The H.R. Employee Relations Function: A “Hygiene” Activity Or A Strategic Value?


Employee Relations is one of the most important Human Resources activities in the company, because it is through the problem-solving and coaching, often in very difficult situations, that work relationships and trust can be built or broken.

Decisions and actions are made that demonstrate the organization’s real values and its philosophy about people. Employee Relations professionals tend to develop individual work relationships with employees as well as with teams, and are best positioned to have their fingers on the pulse of the workforce.

Traditionally, Employee Relations has been a primarily reactive function, responding when H.R. is called in by a manager or by an employee to help resolve a problem — a complaint of harassment, such as offensive behavior of a sexual, racial, or religious nature or a violation of a company policy i.e. safety, attendance/absenteeism, bullying, or drugs/alcohol or, a conflict between 2 people. It’s critical that the issue be looked into and addressed very quickly. Disciplinary action is a frequent resulting action by management, though not always. Sometimes it’s an issue of unacceptable employee performance, and a Performance Improvement Plan is put in place to help an employee get his/her performance on track to meet job expectations.

Employee Relations professionals are usually experts in company policy and employment law, and we have observed that the use of legal counsel has continued to grow over the past decade in management’s effort to ensure compliance with increasingly changing and often-complex legislation and workplace situations.  But, is that the sum total of the potential value of the Employee Relations function?

Today’s organizations have smaller Human Resources departments, and at the same time they need highly engaged employees to compete effectively. We have observed that Employee Relations can be a high value resource to organizations. Employee Relations people can build a wealth of knowledge about individuals and groups, including the following examples:

• Management/Leadership styles of supervisors and managers
• Leaders’ Credibility
• Work climate
• Training quality and quantity
• What motivates employees
• Receptiveness of leaders to employee suggestions
• What ideas employees have to improve products, processes and services
• How supervisors and managers guide people through change
• The frequency and content of communication to employees about the business , customers, competitors, and what unique value the company promises to customers that makes customers buy from the company
• Quality and frequency of performance feedback including metrics
• How sensitively and constructively leaders address performance or behavior issues
• Employees’ views on pay and benefits
• Employees’ views on training and advancement opportunities
• Fairness and Favoritism
• Who goes the extra mile, helps other people, and /or volunteers

This is a long list but it merely scratches the surface.  When Employee Relations is done as a proactive activity as well as reacting to problems, the organization can have access to important information that can guide initiatives, changes, and development programs.  In this scenario, Human Resources presents information and updates for discussion with organization leaders often, regularly. This information is used to identify appropriate actions to take and changes to make to build and sustain employee engagement and performance.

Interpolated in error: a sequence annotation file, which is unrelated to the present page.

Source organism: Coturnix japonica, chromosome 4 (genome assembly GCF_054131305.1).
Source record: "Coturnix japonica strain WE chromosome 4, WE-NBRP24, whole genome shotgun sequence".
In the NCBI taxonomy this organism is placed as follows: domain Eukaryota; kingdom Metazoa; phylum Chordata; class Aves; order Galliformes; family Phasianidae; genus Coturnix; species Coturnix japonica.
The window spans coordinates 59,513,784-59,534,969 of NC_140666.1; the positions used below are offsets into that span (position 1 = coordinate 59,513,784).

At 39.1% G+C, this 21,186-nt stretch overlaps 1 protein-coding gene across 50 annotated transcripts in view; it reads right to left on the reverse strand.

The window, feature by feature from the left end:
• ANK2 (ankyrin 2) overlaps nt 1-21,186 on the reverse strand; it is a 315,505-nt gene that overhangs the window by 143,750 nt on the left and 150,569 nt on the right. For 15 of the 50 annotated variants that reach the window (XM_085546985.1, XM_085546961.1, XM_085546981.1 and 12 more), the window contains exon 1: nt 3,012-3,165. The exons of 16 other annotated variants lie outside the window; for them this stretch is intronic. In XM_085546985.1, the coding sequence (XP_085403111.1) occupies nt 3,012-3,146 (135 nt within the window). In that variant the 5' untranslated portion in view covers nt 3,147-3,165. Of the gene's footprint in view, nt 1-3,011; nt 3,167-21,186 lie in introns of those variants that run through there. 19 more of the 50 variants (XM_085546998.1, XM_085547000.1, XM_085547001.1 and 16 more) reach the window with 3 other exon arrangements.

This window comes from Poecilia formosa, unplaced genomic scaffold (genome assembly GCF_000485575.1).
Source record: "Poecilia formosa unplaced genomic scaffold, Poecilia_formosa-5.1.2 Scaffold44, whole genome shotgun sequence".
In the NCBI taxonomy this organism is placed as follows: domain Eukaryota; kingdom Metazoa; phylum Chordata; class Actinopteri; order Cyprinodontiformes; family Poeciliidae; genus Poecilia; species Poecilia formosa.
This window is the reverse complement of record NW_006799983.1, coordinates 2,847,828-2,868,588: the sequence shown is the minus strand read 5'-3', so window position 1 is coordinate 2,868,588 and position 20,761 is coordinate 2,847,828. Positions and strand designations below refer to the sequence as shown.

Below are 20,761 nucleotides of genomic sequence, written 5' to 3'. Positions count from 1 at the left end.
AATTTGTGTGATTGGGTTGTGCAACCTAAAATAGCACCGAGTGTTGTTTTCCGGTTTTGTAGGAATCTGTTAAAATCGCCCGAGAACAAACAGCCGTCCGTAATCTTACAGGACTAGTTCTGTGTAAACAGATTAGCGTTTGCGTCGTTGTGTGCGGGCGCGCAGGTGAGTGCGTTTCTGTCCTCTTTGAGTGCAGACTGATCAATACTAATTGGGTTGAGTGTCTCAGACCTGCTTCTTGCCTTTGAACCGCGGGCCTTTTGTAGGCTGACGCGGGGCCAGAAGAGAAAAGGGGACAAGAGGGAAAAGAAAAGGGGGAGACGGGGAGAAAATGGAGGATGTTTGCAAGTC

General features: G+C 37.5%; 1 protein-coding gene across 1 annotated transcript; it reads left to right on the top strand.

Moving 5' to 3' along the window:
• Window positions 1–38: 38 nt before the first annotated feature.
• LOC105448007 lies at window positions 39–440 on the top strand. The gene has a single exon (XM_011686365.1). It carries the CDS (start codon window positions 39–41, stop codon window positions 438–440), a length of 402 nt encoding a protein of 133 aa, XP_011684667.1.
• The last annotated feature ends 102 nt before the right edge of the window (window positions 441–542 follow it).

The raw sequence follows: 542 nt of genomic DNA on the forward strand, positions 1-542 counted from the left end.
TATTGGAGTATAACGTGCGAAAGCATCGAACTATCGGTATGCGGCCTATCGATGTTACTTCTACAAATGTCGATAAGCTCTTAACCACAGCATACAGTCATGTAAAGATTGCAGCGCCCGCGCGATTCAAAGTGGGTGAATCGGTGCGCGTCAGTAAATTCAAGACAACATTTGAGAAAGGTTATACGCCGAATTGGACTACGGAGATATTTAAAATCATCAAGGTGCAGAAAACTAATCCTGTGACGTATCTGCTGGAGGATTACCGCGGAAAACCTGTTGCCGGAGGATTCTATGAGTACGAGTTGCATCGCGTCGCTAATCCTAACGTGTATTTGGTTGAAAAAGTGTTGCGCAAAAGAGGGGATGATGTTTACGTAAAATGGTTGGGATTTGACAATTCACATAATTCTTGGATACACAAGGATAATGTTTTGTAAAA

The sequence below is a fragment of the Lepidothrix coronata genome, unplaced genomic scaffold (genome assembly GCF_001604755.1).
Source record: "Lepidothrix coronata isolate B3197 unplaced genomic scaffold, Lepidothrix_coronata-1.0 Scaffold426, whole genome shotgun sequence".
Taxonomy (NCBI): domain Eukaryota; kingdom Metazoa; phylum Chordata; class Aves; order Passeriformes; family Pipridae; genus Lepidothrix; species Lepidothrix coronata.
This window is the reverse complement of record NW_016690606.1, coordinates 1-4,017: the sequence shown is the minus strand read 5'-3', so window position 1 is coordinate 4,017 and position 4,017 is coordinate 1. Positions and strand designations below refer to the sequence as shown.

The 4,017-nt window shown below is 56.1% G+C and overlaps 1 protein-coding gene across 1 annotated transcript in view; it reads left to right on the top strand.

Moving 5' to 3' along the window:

For example:
• Incentive programs may be created or revised
• Recognition programs may be developed
• Awards may be changed
• Career paths may be designed into the job hierarchy
• Training plans may be developed
• Gamification may be introduced
• Suggestion Programs may evolve
• Balanced metrics can be established to monitor engagement and its impact of the business

To become well-versed on the organization and the people, Employee Relations staff in this proactive environment orchestrates an effective array of activities, i.e.:
• Conducts 1x1s with employees
• Plans and facilitates focus groups on key business topics
• Puts in place small group sessions for employees to meet informally with senior managers
• Visits work areas
• Attends team safety and staff meetings, observing behavior and reading reactions.
• Understands the jobs that are done and the skills and personal qualities required
• Understand the business
• Provides feedback and coaching to supervisors and managers to help them improve their impact
• Supports managers in providing involvement opportunities to employees in improving products, processes and service delivery policies to better align these with the business strategy

By leveraging your Human Resources staff this way, management can remain in touch with the workforce and more confidently buy-in to engagement initiatives that can only succeed when they prioritize and practice them on a daily basis. When this happens, annual surveys add value by providing employees with opportunity to have a voice en mass. And, survey data is not surprising to managers because they are already aware of and acting on issues.

We believe strategic employee relations can be an integral component of engagement impacting an organization’s readiness and ability to deliver its unique value to its customers.

What do you believe Employee Relations can contribute? Should it be a hygiene activity or a strategic value adder? What is the current role of Employee Relations in your organization? What are the needs of your business? What changes might enable higher value from your Employee Relations function?